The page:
I haven't been able to find a solid answer to this searching around and since I'm new to building I thought I'd verify this. I have two modules installed at 2GB each.
When I first booted up my PC it listed my RAM as DDR1333, I then went into the the bios and changed it to the only higher option available which was 800mhz / DDR1600. The latency and timings automatically changed themselves to 6-6-6-15, is this okay? The specs say 7-9-7-24. What I don't understand is why CPU-Z has the memory listed as 400mhz.
If you open CPU-Z, go to the Memory tab, and the DRAM Frequency says 400 MHz - then your RAM is running at 800 MHz. Which would explain why the timings got better (run the RAM at a slower speed, and you can often tighten the timings).
Your memory gets underclocked. Maybe some settings, like in BIOS syncs the processor's FSB to RAM @ 1:1, or other settings that may affect memory to get underclocked. You have to manually set so that your memory runs at 1600 Mhz.
If my above condition is true, you have to un-sync the FSB to RAM. Answering ekoostik's question may give some info.
Keep in mind that CPU-Z reads the memory frequency, not the memory clock. Don't confuse "frequency" with "clock".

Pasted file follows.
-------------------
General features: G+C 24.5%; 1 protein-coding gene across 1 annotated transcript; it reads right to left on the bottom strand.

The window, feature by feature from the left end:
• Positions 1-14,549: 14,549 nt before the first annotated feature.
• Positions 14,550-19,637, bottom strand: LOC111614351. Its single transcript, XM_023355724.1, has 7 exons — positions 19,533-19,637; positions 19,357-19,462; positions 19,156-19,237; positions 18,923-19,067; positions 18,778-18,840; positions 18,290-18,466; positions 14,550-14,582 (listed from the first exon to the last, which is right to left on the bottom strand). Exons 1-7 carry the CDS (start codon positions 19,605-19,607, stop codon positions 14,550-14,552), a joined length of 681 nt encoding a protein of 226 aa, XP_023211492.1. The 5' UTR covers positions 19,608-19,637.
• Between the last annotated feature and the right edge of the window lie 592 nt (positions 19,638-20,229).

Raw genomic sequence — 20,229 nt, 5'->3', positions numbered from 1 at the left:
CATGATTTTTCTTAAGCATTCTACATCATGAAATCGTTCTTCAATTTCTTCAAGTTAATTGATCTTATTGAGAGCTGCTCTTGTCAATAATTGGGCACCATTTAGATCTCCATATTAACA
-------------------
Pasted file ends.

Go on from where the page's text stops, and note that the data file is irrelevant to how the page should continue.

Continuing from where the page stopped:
The following is something I wrote and saved in response to a previous post.
Definition time (attention purists, I'm talking about DDR2 and I'm simplifying a little ):
Core2 CPU's use a frontside bus (FSB). The FSB is a thing with two main characteristics: speed which is usually defined in MHz and width which in the Core2's is 64 bits wide. We are concerned with the speed.
Using the Q6600 as an example, the FSB frequency is 266 MHz. The matching DDR2 memory clock for that frequency is 533 MHz (266 X 2). DDR2 memory transfers two chunks of data for each bus cycle, hence double the frequency. So, to run 1:1 at an FSB of 266 MHz, we need DDR2-533 RAM. What CPUZ does is a little confusing. It will tell you that the memory frequency is 266 MHz for a 1:1 ratio.
The FSB clock is 1066 MHz (266 X 4). The bus is "quad pumped". It transfers 4 chunks of data into and out of the CPU each cycle. So each FSB cycle generates 4 FSB clocks.
Now, if you increase the FSB frequency to 333 MHz, the corresponding memory clock is 667 MHz and the FSB clock is 1333 MHz.
This item can be set by the code using [Auto]. You can set one of the
standard values as listed: [400MHz DDR3_800], [533MHz DDR3_1066],
[667MHz DDR3_1333] and [800MHz DDR3_1600].
Hmm, there's DDR3-800 on the list. Well, nevermind, the one you mean and want is DDR3-1600 at 800 Mhz, set it to it. But remember this, if you cannot boot to Windows after this, you may need a voltage bump. Try it one by one notch in the BIOS choice list, DON't jump it directly 3 notches or so (risking frying your board), until boots successful.